I remember when I worked for Aldus in Europe (Nov 86-Oct94), and I saw the
first version of PageMaker running on a PC. With a Hercules graphics card
(non-square pixels) it looked horrible. I was appalled when I compared it to
my beloved Macintosh.
Since then, though, PC baseline resolution has improved by leaps and bounds.
96dpi is pretty much the "lowest common denominator" resolution we have
today on Windows machines. Don't ask me "Why 96?" - but it's better than 72.
I find it really strange, when the Macintosh has such a share of the
graphics and multimedia markets, that its baseline resolution has never
changed in 14 years. What else in the computer industry is the same as it
was 14 years ago? Laser printer resolution went from 300dpi to 600dpi and
now 1200dpi in the same period.
The more pixels you have, the better job you can do when displaying type on
the screen. As you go down in resolution, and also drop the size of your
type, you get to a certain point where there just aren't enough pixels to do
Another memory I have of my time at Aldus is of launching Windows 3.1 for
the first time, and calling in my boss to show him how crisp and clear the
type was on screen. That was the point at which I felt Windows overtook the
Macintosh in type quality on screen. At that time I had no connection with
Microsoft at all - but the type was great enough to make me sit up and take
note from 7000 miles away in Edinburgh. (Makes me proud to now be running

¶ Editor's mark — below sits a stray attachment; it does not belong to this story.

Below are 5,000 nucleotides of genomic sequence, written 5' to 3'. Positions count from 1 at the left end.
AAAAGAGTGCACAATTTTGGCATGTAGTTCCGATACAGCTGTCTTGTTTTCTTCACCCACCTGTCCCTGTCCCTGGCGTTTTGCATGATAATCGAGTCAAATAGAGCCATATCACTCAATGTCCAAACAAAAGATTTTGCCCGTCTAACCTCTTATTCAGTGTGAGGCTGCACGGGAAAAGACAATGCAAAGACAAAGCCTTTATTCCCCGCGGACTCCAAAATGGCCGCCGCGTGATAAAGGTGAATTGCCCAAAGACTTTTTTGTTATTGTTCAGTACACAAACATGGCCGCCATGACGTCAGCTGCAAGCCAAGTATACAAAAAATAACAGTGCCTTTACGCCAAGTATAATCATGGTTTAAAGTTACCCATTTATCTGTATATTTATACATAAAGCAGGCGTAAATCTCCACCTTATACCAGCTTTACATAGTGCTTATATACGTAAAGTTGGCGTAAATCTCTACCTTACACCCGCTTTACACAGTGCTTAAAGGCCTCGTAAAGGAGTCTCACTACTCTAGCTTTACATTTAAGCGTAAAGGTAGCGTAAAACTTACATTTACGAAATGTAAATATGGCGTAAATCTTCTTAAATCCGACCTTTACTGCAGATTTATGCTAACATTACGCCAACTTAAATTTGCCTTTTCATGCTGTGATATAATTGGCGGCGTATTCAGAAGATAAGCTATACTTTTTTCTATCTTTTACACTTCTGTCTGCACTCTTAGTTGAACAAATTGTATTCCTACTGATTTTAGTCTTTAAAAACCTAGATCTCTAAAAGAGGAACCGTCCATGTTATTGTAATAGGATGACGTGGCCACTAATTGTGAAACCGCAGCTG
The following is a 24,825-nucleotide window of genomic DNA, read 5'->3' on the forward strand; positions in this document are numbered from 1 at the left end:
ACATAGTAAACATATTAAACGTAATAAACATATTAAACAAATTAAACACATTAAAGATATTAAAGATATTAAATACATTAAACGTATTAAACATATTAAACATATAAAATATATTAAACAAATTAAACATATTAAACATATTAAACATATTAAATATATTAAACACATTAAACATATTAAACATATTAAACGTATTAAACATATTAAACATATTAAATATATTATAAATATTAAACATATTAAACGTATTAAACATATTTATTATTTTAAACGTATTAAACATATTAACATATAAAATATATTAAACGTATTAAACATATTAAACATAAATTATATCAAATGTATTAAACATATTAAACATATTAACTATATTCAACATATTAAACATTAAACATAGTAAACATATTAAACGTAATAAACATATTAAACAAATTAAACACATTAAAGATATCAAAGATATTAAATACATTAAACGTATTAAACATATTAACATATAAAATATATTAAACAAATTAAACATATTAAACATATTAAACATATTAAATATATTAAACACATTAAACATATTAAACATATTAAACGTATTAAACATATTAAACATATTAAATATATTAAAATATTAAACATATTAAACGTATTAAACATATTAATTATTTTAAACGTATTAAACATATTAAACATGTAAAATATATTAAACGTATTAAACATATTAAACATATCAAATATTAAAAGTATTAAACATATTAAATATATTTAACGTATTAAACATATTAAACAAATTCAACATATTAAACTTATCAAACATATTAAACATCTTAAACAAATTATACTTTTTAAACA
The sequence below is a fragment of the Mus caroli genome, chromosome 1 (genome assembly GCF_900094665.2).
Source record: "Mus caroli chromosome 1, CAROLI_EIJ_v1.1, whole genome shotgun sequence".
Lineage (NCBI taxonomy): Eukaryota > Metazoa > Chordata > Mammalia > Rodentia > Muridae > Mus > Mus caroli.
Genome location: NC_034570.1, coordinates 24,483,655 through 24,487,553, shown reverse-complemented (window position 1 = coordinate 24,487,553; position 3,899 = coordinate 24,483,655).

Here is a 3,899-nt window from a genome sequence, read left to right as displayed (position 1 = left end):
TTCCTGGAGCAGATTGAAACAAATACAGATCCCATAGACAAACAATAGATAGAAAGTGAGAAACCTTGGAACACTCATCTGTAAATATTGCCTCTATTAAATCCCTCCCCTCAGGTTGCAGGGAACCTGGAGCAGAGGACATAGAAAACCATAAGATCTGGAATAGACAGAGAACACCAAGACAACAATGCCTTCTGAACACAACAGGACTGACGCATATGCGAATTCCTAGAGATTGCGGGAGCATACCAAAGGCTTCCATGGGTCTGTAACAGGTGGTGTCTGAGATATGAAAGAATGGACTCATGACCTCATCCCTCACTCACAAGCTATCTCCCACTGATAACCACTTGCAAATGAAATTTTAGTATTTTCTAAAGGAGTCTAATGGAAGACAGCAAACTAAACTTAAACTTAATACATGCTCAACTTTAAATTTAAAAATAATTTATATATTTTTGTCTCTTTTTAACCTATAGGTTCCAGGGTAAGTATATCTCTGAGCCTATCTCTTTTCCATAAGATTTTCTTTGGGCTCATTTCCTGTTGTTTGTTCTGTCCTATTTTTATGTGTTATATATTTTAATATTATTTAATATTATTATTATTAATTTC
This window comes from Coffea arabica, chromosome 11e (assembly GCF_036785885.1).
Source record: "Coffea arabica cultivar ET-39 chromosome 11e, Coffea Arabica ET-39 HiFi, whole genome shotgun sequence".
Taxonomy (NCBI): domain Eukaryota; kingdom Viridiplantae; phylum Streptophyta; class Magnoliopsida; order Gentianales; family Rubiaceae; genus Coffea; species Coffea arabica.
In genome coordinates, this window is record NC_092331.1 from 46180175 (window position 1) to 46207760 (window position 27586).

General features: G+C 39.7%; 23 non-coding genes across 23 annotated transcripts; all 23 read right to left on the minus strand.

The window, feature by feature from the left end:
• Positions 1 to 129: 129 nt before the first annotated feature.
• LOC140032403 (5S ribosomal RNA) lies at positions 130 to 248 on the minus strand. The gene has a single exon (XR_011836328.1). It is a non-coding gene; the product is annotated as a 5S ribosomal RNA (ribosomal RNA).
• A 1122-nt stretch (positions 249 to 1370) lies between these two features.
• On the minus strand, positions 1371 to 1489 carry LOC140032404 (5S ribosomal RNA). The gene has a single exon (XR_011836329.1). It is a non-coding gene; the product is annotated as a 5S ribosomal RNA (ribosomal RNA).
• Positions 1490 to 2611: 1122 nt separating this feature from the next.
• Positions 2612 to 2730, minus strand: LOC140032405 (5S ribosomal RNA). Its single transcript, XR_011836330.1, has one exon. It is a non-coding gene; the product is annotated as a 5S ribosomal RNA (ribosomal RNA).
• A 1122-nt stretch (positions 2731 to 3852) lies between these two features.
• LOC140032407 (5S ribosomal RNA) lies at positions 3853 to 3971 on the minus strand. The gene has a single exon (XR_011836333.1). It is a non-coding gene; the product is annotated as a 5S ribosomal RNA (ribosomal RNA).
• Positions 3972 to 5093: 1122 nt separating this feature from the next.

the MS group that did that, by the way).
At Microsoft, we're going to take advantage of resolution wherever we can in
order to display type at its best for our customers. I find 9pt on the
screen just too small for me to read comfortably, even on Windows. On our
Microsoft Typography Website, we try to use sizes that will work on whatever
system they're viewed. We're aware of the issues. But until the Macintosh
resolution changes, small type is always going to look better on Windows
than the Macintosh at the same size because of the scaling problem you
I guess the only solution today is that site designers need to take into
account how their site will display in a cross-platform environment and
specify type accordingly. You get less on the screen, but at least it's
readable. A lot of designers who put their sites together on Windows
probably aren't even aware there's a problem!
As a user, of course you have the option of increasing the default font size
in the browser. Doesn't help, though, if it breaks the carefully-planned
> -----Original Message-----
> From: Walter Ian Kaye [SMTP:firstname.lastname@example.org]
> Sent: Wednesday, February 25, 1998 2:16 PM
> To: email@example.com
> Subject: Re: Origin of Verdana
> At 12:09p -0800 02/25/98, Bill Hill wrote:
> >For Verdana (and also Georgia, the serif family), Matthew started by
> >developing a set of bitmaps at the most important screen sizes. These
> >then used to draw the outlines, which were then hinted so they generated
> >those exact bitmaps, but were also scalable.
> >Now, when it comes to designing characters for the screen, especially for
> >the small sizes typically used for block text, there are a very limited
> >number of pixels with which to play
> What about the factor of "nominal" screen resolution? A 13" monitor at a
> resolution of 640x480 has about 72 pixels per inch -- this is the nominal
> "dpi" (ppi?) for MacOS. For some reason, Microsoft puts PCs at 96dpi (why
> I don't know -- Pythagorean law should hold true for any platform), with
> the result that Arial 9 for Windows has the same number of pixels as
> Arial 12 for MacOS. I've seen Arial 9 on many MS/Windows web pages, which
> becomes quite illegible (~6.75pt) on the Mac. What is the solution?